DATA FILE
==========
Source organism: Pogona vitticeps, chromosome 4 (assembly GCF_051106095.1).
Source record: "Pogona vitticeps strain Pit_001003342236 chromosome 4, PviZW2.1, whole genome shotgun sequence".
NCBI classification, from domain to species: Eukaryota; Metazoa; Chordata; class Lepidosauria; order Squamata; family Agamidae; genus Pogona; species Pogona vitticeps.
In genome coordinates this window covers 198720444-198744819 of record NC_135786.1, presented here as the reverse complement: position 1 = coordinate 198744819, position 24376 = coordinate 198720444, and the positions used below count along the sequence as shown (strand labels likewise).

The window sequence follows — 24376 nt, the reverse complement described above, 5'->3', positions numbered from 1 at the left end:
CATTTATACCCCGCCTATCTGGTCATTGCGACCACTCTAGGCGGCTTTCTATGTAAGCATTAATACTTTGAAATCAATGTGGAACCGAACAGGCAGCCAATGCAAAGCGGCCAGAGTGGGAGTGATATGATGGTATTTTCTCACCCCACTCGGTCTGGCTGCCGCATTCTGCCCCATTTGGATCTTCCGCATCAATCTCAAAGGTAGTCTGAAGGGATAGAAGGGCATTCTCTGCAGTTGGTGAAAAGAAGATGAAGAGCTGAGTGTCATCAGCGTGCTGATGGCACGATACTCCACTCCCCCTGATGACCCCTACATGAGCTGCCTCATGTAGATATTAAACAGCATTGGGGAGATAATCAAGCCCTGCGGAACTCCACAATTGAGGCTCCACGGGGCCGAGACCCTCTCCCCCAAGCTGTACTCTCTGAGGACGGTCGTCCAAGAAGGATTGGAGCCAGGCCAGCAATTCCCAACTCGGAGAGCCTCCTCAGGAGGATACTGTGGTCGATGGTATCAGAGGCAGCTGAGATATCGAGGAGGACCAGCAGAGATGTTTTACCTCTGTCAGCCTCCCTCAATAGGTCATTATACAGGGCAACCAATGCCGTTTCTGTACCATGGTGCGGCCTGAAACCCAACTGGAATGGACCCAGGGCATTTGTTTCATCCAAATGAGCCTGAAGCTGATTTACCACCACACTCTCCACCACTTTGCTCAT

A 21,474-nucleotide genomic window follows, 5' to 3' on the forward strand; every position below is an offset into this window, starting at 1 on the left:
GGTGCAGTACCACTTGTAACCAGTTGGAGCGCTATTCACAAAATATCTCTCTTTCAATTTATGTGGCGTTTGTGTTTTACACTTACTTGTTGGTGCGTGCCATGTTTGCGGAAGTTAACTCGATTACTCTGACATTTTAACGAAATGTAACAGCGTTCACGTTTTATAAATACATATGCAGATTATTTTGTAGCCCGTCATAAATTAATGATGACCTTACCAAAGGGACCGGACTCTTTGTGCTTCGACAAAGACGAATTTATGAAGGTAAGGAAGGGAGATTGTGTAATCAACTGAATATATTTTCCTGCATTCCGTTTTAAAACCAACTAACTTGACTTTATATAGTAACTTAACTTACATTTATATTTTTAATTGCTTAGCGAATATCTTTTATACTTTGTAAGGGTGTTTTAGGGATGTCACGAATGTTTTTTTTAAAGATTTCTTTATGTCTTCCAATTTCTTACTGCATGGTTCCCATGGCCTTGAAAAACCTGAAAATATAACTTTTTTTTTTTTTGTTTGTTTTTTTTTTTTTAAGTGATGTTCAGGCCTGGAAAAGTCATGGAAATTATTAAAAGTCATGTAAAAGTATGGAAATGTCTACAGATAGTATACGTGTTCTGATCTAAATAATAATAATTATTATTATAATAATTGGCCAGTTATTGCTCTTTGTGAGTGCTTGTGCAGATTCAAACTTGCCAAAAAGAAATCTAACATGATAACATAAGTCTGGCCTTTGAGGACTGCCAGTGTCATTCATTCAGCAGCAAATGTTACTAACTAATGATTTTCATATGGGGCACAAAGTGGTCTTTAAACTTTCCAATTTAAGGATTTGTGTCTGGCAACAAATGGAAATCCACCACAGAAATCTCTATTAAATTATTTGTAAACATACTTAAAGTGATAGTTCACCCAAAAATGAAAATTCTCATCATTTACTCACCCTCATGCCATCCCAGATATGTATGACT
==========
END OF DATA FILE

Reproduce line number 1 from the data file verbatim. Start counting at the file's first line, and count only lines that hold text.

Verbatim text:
Source organism: Pogona vitticeps, chromosome 4 (assembly GCF_051106095.1).